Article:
In Chapter 47, Langdon describes what he sees inside the crypt in this way: "Five doughnut-sized disks of marble that had been stacked and affixed to one another within a delicate brass framework." In the description, it is very easy to detect the American in Langdon as he compares the disks to the snack particularly distinguished for its emblematic image, the doughnut. Both Albanian versions opted for Newmark's componential analysis inasmuch they convert the size of disks in two centimeters in their own way: "Pesë disqe mermeri, të gjera nja dy centimetra...."--"Pesë disqe mermeri, të larta nja dy centimetra..." .

    "Five doughnut-sized disks of marble..." "Pesë disqe mermeri, të gjera nja dy centimetra...." "Pesë disqe mermeri, të larta nja dy centimetra..."

    In Chapter 26, again through Langdon's eyes we are presented with the portrait of Mona Lisa. It goes without saying and it is quite expected at this time that "... Despite her monumental reputation, the Mona Lisa was a mere thirty-one inches by twenty-one inches--smaller even than the posters of her sold in the Louvre gift shop."

    The accurate American measurement was translated as:

    "... Despite her monumental reputation, the Mona Lisa was a mere thirty-one inches by twenty-one inches, smaller even than the posters of her sold in the Louvre gift shop." Edhe pse kishte gjithë atë nam, Mona Lisa ishte një kuadër i thjeshtë pesëdhjetë e pesë me tetëdhjetë centimetra, më i vogël se riprodhimet e tij që shiteshin në dyqanin e kujtimeve të Luvrit.
    "Megjithë famën jashtëzakonisht të madhe, Monna Lisa, ishte një kuadër i thjeshtë 55 me 80 cm, më i vogël sesa posterat që e riprodhonin dhe që ishin në shitje në dyqanet e suvenirëve në brendësi të Luvrit.  

    In both versions, the translators rightfully considered it important to give the equivalent measures in the Albanian context. Therefore 'inches' in both versions become 'centimeters.'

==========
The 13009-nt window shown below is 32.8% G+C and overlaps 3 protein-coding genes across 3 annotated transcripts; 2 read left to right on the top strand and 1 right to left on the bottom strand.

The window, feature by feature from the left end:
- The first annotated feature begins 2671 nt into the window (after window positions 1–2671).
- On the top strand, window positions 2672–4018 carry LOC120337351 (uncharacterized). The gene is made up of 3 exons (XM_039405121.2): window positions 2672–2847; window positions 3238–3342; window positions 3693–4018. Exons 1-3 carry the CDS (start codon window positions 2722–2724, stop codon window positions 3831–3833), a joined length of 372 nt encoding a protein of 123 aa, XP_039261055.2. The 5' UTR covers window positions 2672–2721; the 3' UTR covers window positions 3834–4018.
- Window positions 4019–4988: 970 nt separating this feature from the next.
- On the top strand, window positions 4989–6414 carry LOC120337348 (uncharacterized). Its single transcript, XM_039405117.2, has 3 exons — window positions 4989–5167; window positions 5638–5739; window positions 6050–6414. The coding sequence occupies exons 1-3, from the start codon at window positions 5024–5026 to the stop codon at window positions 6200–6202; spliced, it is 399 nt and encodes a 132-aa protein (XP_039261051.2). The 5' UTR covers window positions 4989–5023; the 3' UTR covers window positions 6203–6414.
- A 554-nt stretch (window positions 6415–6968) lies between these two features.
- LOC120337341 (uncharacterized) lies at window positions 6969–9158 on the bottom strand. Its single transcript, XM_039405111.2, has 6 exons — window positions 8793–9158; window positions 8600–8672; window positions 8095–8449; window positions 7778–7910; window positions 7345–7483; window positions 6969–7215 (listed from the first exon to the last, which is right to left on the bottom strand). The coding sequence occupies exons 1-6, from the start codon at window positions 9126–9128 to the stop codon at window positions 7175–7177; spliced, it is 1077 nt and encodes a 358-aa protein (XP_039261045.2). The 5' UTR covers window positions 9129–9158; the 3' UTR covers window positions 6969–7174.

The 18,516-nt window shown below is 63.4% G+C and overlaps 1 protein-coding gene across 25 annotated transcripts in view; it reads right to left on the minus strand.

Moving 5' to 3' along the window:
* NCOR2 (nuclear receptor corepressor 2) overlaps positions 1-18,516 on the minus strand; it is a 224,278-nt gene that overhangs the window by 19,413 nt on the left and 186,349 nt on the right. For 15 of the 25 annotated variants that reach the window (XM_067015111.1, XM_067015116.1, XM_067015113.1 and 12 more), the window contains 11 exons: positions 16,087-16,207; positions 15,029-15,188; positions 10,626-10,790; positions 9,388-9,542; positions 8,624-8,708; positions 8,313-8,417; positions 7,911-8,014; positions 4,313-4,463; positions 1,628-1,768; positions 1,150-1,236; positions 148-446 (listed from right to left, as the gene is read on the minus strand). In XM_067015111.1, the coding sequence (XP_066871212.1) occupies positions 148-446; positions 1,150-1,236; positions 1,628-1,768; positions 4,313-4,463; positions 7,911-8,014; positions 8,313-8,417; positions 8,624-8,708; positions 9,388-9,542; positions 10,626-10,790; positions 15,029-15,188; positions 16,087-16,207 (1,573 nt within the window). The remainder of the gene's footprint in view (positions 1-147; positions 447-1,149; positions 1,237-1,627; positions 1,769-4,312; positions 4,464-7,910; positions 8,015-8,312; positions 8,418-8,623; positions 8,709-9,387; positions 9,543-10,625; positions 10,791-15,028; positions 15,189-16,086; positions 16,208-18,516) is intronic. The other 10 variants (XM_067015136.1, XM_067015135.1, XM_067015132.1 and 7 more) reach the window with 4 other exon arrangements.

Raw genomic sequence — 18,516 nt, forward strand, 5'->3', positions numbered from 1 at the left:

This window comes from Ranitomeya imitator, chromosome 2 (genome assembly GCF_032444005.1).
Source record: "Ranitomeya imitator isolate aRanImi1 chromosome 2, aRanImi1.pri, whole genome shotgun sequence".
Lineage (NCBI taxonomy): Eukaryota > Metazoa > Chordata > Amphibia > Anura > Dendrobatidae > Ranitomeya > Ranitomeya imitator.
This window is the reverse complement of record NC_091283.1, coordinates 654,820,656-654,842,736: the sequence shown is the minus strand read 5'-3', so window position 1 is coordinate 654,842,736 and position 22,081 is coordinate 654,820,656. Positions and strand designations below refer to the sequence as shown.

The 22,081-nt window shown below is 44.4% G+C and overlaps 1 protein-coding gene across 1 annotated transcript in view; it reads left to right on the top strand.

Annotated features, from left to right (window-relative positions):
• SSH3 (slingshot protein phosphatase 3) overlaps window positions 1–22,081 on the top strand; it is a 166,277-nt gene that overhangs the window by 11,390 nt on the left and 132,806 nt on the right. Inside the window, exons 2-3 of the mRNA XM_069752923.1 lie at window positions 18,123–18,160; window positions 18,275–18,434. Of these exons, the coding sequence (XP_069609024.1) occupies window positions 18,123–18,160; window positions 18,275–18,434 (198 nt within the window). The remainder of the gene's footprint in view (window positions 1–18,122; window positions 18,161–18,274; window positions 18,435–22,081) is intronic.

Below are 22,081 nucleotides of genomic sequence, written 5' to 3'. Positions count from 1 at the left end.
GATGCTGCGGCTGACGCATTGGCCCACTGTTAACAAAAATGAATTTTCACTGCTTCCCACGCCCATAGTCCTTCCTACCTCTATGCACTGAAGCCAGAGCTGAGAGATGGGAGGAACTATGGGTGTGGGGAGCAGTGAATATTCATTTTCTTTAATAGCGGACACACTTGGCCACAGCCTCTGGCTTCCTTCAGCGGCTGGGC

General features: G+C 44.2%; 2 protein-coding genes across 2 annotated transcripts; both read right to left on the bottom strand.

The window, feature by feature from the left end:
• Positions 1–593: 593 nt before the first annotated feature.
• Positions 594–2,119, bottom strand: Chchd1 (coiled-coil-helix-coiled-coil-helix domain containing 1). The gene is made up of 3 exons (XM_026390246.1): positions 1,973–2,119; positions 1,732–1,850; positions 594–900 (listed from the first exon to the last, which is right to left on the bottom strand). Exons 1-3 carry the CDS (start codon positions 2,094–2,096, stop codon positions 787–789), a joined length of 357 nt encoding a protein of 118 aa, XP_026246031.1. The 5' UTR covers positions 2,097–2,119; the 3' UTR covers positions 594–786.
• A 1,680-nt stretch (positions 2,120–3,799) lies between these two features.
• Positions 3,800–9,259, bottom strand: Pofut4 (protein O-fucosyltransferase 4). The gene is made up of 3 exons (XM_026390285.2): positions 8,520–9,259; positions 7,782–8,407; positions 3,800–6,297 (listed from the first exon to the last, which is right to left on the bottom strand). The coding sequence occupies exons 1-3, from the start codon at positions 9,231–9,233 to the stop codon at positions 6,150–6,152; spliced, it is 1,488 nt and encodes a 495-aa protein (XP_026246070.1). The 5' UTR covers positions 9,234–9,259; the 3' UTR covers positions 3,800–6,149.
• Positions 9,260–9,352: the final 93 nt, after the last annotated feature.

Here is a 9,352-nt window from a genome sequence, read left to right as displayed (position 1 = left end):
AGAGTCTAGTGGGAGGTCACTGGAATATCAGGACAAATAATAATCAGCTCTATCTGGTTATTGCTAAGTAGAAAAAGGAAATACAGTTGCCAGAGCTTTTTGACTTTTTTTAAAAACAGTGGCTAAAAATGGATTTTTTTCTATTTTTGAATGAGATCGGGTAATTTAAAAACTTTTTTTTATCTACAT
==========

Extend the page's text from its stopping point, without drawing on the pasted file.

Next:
"... the two-mile stretch of posh storefronts..." "... tre kilometra të mbushur me vitrina" "... tre kilometrat e vitrinave elegante..."


    Chapter 30 reveals to us a closer and more "tactile" look at the Mona Lisa canvas. It is Grouard, the security warden, who upon aiming his gun at Sophie realizes that the canvas she is pushing her knee into is ".... utterly impenetrable--a six-million-dollar piece of body armor." This is one of the rarest examples when despite of Langdon's silence and just witness-kind of behavior, the American way takes prevalence. In both Albanian versions, the dollars are exchanged in Euros applying the exchange rates of that year:

    ".... utterly impenetrable--a six-million-dollar piece of body armor."

    "... krejtësisht e padepërtueshme. Kishte një mbrojtje prej gjashtë milionë eurosh"

    "...por krejtësisht e padepërtueshme. Një koracë 6 milionë eurosh."  

    In Chapter 35, there is another example when "...Sophie took out their newly purchased train tickets and tore them up. Langdon sighed. Seventy dollars well spent." In order to have a larger picture of the scene, it should be mentioned that the train was going to Lille, a city in northern France, definitely using French rails and French tickets purchased with French/European currency. This is another moment when Langdon makes use of his own currency exchange rate converting the sum of money spent on train tickets into American dollars. In the Albanian versions this conversion is very well preserved:

    "Langdon sighed. Seventy dollars well spent." Langdon psherëtiu. "Shtatëdhjetë dollarë të shpenzuara me vend!" Langdon psherëtiu. "Shtatëdhjetë dollarë të shpenzuara mire!"

    In this case, the American way made its way into the Albanian way.

    2.2 Culture-bound situations

    2.2.1 The American way of life

    " - My good man, I daresay you are still on Harvard Standard Time."

    This is how Sir Teabing, describes Langdon in chapter 52. And in fact everything of and in him is American. Maybe the choice of Langdon, the American, as the main character, is merely accidental, but then most of the irony and American-British (Langdon-Teabing) and American-French (Langdon-Fache) war-like situations would fall apart.